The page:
CHAPTER 19

On the history of attempts for proving Fermat’s last
theorem and the fundamental role of prime numbers

(regular) and its properties leading to solving Diophantine equation

_{}

Generally, solving the Diophantine equations is one of the most difficult problems in mathematics and many special cases of them that have been solved, there is no general and decisive information except that limited cases. There is no Challenger in this area and if every one is interested in this subject, is welcome here. One of the most important kinds of Diophantine equations that have caused the motivation of human to a lot of new results is concerned to Fermat’s last theorem:

_{}
(1)

It is obvious that instead of
investigating the equation (1) for every natural "*n*", it is
enough to check equation (1) only for every prime number of "*n*",
namely_{},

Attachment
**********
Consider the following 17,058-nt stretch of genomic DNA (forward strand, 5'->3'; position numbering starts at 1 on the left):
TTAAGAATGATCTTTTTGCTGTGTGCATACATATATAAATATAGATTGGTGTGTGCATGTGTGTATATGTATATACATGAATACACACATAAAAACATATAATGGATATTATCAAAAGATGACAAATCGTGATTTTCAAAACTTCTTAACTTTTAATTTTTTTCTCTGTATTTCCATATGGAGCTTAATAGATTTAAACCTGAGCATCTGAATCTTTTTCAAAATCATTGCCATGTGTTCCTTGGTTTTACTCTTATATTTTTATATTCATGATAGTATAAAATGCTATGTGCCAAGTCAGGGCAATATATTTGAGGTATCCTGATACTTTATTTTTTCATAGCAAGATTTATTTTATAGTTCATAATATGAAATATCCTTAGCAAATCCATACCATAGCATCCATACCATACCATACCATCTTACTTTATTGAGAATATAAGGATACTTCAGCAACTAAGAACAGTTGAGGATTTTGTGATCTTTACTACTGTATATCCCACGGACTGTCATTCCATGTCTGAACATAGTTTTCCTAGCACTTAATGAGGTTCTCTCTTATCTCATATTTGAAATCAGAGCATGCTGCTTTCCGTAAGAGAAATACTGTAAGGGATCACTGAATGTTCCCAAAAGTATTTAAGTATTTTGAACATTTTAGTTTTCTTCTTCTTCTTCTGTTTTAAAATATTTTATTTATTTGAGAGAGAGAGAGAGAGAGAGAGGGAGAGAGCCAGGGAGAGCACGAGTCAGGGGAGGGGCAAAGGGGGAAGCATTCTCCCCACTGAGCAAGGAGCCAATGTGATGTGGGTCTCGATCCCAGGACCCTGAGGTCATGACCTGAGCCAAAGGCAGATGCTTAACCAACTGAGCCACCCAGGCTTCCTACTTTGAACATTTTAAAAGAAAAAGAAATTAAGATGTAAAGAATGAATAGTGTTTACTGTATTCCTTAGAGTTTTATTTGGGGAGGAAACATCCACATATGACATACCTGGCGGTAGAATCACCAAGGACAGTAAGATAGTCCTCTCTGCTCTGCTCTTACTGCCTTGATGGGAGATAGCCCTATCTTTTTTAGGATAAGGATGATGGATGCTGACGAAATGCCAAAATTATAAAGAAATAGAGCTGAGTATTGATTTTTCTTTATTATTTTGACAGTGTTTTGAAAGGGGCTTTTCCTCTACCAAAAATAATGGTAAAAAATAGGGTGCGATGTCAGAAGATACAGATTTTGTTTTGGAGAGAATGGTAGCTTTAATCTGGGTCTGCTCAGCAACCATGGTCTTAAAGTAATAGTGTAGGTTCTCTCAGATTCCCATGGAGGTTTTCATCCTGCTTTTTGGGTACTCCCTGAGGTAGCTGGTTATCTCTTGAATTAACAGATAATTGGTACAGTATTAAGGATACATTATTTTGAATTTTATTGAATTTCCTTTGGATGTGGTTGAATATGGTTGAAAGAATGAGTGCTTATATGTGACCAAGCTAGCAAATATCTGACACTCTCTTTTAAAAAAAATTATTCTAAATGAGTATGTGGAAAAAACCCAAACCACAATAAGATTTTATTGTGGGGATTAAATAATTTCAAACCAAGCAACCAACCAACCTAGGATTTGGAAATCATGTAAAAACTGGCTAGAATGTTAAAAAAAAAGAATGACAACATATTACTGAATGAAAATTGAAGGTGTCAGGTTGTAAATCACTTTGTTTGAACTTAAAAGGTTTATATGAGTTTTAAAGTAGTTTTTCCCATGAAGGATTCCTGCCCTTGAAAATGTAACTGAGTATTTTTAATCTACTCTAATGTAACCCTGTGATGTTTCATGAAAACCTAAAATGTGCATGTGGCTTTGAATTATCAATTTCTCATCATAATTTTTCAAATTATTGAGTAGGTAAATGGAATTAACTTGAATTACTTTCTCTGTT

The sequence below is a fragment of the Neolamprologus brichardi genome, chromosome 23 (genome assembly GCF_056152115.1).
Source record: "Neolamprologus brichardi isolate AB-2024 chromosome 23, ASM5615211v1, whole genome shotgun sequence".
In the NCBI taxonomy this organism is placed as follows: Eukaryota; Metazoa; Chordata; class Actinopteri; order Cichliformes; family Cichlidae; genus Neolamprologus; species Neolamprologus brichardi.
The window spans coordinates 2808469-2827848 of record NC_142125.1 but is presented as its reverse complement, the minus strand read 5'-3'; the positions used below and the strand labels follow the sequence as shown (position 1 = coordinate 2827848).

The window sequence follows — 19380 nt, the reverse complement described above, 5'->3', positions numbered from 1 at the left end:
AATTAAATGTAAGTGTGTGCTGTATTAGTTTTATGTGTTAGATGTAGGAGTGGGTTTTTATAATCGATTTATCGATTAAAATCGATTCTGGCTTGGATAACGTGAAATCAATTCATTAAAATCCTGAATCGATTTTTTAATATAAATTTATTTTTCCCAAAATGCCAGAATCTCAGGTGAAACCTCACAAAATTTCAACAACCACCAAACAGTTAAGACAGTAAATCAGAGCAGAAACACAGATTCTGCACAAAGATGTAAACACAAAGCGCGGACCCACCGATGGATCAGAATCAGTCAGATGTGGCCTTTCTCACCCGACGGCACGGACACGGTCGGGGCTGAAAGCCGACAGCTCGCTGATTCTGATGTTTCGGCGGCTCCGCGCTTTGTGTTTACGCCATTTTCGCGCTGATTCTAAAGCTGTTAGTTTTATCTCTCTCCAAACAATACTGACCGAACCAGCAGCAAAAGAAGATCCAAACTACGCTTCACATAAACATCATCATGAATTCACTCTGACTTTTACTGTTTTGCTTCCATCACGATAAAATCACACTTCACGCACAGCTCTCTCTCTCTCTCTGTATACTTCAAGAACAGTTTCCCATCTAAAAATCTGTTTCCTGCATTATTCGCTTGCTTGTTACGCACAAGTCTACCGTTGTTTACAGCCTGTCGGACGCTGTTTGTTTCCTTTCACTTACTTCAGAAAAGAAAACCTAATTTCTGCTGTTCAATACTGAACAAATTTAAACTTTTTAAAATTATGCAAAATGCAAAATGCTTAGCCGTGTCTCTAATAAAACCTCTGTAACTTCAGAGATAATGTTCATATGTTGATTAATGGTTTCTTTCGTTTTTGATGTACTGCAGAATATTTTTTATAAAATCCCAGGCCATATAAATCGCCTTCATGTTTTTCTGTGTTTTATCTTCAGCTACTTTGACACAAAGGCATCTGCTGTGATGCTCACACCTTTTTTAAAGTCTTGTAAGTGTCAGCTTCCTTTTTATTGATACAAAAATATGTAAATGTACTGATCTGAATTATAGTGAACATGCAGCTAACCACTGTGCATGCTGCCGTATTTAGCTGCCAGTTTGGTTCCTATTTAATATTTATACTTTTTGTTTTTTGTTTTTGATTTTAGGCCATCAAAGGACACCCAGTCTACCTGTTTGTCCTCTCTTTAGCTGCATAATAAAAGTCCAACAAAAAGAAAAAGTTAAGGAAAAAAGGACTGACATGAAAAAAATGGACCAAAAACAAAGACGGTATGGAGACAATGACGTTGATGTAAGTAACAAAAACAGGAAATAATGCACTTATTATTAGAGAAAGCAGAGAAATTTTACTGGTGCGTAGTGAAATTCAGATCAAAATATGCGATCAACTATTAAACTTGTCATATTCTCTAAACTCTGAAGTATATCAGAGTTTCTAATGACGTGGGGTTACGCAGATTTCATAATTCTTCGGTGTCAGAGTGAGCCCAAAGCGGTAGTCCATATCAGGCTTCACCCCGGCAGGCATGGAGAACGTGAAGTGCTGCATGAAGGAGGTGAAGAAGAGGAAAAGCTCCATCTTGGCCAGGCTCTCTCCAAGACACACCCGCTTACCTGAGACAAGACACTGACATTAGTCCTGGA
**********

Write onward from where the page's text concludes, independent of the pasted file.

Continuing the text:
because in case_{}:

_{};

( *p*: prime number) _{}

Here we express historical process of decisive proof of Fermat’s last theorem.

When Pierre Fermat propounded his famous theorem in margin
of Diophantus’s book in 350 years ago that equation _{} hasn’t answer for
integer number _{} and _{} and _{} and claimed that he has an easy
method for proving it (and since there was not enough space there, he ignored
describing that). Many of greatest mathematicians have worked on it and if we
ignore amateur persons who always have bothered the others, only a little
improvement obtained about it. One of the basic advantages of Fermat’s last
theorem was that the mathematicians solved very interior problems of
mathematics specially in number theory, and new branches was made in this way
that the most important of them are Algebraic numbers and geometry arithmetic.
But, Fermat’s last theorem was not solved until in 1995 Andrew Wales presented
a difficult solution for it in more than 200 pages.